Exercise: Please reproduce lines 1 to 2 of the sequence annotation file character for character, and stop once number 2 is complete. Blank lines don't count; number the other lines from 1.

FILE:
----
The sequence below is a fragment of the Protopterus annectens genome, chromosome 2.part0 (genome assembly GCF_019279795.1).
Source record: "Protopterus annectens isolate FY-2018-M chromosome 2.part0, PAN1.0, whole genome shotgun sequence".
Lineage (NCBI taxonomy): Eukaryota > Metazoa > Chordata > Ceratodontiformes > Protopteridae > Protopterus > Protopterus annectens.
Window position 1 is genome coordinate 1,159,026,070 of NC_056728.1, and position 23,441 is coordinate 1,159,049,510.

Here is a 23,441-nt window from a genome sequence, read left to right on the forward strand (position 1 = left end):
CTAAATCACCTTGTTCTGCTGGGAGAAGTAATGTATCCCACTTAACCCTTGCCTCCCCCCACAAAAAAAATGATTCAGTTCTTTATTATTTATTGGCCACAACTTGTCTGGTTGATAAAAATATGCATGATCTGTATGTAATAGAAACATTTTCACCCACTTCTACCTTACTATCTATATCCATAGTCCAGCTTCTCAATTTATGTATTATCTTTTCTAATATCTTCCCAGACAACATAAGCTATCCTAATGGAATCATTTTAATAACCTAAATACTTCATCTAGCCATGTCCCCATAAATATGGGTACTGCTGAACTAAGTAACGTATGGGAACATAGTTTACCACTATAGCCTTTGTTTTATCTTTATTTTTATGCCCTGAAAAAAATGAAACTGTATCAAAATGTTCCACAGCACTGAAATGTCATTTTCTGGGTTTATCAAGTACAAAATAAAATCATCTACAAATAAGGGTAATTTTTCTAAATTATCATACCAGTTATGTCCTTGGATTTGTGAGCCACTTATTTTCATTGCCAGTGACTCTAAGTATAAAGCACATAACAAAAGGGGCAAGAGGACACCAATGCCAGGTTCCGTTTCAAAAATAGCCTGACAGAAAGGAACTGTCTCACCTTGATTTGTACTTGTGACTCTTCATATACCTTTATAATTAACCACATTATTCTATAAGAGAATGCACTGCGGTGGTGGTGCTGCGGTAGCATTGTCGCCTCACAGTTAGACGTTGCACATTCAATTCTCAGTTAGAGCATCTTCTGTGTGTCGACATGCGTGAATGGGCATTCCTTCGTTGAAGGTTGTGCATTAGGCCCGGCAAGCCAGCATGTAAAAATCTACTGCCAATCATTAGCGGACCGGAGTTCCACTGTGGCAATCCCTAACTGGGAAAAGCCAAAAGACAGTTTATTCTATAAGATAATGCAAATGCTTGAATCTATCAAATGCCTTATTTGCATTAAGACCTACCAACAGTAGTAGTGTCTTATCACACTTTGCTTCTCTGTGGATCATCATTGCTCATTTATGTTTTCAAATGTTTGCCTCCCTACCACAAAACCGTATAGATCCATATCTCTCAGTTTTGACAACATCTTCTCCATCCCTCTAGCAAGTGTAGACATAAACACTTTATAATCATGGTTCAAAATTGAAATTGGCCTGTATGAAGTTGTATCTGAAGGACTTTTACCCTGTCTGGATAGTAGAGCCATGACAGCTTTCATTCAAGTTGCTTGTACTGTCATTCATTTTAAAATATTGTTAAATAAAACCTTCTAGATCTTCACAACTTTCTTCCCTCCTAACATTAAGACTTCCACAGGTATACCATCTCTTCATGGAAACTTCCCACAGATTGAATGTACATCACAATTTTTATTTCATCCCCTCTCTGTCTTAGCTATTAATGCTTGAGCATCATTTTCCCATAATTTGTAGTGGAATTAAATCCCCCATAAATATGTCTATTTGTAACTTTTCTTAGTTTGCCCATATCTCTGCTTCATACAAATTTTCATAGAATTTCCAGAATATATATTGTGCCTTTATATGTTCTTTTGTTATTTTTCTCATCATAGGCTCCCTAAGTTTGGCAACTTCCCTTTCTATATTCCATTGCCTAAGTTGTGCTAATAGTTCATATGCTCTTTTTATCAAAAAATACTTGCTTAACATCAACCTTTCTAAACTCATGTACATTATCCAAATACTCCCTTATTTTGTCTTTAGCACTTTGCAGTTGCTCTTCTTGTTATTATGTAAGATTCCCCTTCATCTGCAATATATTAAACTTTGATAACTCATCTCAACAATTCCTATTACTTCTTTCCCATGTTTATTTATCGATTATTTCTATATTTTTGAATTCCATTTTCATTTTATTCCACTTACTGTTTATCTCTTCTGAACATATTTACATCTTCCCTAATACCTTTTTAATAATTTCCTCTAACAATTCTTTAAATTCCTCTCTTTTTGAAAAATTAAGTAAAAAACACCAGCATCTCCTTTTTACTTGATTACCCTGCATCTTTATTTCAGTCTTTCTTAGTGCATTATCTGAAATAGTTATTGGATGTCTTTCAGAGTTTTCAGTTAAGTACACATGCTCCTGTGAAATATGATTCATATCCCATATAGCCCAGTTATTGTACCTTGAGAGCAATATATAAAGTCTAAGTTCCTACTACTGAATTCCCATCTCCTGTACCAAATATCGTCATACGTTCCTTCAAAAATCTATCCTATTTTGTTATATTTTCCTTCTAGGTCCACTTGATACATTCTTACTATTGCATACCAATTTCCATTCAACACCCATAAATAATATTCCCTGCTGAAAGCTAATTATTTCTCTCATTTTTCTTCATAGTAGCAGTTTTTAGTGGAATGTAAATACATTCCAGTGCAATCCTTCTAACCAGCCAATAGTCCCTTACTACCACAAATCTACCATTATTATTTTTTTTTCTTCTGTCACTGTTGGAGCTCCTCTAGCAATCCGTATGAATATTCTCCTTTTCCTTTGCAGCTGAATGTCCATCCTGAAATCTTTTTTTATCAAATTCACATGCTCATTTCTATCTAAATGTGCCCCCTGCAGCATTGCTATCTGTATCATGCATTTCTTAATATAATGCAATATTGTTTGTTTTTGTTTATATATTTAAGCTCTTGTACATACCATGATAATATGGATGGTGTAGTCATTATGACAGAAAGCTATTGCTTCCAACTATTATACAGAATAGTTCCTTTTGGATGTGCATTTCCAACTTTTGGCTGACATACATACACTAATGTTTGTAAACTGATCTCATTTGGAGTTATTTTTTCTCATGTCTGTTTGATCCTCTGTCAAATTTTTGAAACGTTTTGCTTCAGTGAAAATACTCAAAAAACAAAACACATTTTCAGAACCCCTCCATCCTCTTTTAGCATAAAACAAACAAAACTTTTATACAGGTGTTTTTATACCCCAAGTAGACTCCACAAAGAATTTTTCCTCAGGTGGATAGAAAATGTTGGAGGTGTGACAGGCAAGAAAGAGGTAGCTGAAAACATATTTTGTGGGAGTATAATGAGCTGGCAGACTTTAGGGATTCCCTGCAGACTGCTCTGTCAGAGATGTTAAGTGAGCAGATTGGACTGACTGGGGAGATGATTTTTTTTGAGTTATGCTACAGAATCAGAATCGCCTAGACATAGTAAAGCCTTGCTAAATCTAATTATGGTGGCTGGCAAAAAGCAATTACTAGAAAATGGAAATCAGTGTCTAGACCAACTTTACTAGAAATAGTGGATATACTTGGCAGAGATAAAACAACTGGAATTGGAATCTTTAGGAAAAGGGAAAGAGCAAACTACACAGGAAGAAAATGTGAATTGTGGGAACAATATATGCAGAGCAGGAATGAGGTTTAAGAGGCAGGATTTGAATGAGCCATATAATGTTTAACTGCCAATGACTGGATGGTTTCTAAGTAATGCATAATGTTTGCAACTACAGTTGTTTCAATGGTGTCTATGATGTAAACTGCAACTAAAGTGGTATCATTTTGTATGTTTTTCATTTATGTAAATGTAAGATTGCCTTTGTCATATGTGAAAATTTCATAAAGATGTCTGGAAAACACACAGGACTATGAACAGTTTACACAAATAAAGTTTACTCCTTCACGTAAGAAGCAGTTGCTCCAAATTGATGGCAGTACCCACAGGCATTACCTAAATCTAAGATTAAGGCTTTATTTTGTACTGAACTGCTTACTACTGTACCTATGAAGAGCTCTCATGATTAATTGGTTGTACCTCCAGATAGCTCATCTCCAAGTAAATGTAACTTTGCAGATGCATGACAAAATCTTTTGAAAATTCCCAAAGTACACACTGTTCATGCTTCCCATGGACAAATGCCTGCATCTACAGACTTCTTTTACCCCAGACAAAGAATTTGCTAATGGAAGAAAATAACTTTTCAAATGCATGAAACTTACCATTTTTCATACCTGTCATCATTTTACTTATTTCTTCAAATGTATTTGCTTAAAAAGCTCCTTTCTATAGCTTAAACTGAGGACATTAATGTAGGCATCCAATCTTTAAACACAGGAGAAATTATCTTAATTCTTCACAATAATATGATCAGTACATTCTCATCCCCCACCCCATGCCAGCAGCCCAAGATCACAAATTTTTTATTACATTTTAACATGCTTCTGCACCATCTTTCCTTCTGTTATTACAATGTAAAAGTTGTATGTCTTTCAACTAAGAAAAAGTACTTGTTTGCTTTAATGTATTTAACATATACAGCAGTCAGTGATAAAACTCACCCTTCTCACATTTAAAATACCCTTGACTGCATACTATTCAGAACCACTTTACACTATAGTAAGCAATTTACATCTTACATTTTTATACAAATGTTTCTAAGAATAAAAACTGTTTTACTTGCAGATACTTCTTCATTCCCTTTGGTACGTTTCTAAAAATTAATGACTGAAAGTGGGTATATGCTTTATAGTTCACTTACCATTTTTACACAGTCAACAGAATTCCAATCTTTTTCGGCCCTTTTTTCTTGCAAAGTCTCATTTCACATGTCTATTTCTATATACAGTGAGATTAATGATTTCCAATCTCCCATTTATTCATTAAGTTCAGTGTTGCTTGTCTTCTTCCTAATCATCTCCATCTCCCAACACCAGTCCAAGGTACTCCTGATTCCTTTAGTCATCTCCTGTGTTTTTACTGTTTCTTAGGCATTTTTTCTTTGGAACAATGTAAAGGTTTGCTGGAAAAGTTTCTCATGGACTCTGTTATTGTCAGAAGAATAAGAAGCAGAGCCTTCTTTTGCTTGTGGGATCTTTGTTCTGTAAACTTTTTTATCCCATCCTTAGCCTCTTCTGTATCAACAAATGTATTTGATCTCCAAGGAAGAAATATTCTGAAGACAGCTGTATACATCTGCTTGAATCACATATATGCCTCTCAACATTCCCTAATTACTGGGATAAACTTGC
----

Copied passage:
The sequence below is a fragment of the Protopterus annectens genome, chromosome 2.part0 (genome assembly GCF_019279795.1).
Source record: "Protopterus annectens isolate FY-2018-M chromosome 2.part0, PAN1.0, whole genome shotgun sequence".